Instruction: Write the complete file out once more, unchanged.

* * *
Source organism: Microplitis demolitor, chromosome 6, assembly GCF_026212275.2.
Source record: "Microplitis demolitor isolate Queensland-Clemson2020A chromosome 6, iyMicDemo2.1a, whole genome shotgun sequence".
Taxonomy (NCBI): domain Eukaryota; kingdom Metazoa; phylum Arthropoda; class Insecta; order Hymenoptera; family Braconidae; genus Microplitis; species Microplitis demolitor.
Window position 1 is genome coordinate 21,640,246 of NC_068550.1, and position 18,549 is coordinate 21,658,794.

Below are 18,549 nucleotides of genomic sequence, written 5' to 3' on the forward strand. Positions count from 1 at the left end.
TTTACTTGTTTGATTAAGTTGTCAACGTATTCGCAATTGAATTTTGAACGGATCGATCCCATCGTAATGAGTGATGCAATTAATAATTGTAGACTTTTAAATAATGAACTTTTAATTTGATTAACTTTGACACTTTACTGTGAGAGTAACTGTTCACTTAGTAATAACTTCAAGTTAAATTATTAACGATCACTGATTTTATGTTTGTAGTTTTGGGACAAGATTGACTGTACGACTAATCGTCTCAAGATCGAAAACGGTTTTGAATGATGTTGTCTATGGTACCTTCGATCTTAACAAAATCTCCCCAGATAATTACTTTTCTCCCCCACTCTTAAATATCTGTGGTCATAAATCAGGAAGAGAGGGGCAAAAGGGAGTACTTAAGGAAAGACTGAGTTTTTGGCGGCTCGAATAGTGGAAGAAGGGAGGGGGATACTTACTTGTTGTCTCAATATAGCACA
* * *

Source organism: Microplitis demolitor, chromosome 6, assembly GCF_026212275.2.
Source record: "Microplitis demolitor isolate Queensland-Clemson2020A chromosome 6, iyMicDemo2.1a, whole genome shotgun sequence".
Taxonomy (NCBI): domain Eukaryota; kingdom Metazoa; phylum Arthropoda; class Insecta; order Hymenoptera; family Braconidae; genus Microplitis; species Microplitis demolitor.
Window position 1 is genome coordinate 21,640,246 of NC_068550.1, and position 18,549 is coordinate 21,658,794.

Below are 18,549 nucleotides of genomic sequence, written 5' to 3' on the forward strand. Positions count from 1 at the left end.
TTTACTTGTTTGATTAAGTTGTCAACGTATTCGCAATTGAATTTTGAACGGATCGATCCCATCGTAATGAGTGATGCAATTAATAATTGTAGACTTTTAAATAATGAACTTTTAATTTGATTAACTTTGACACTTTACTGTGAGAGTAACTGTTCACTTAGTAATAACTTCAAGTTAAATTATTAACGATCACTGATTTTATGTTTGTAGTTTTGGGACAAGATTGACTGTACGACTAATCGTCTCAAGATCGAAAACGGTTTTGAATGATGTTGTCTATGGTACCTTCGATCTTAACAAAATCTCCCCAGATAATTACTTTTCTCCCCCACTCTTAAATATCTGTGGTCATAAATCAGGAAGAGAGGGGCAAAAGGGAGTACTTAAGGAAAGACTGAGTTTTTGGCGGCTCGAATAGTGGAAGAAGGGAGGGGGATACTTACTTGTTGTCTCAATATAGCACA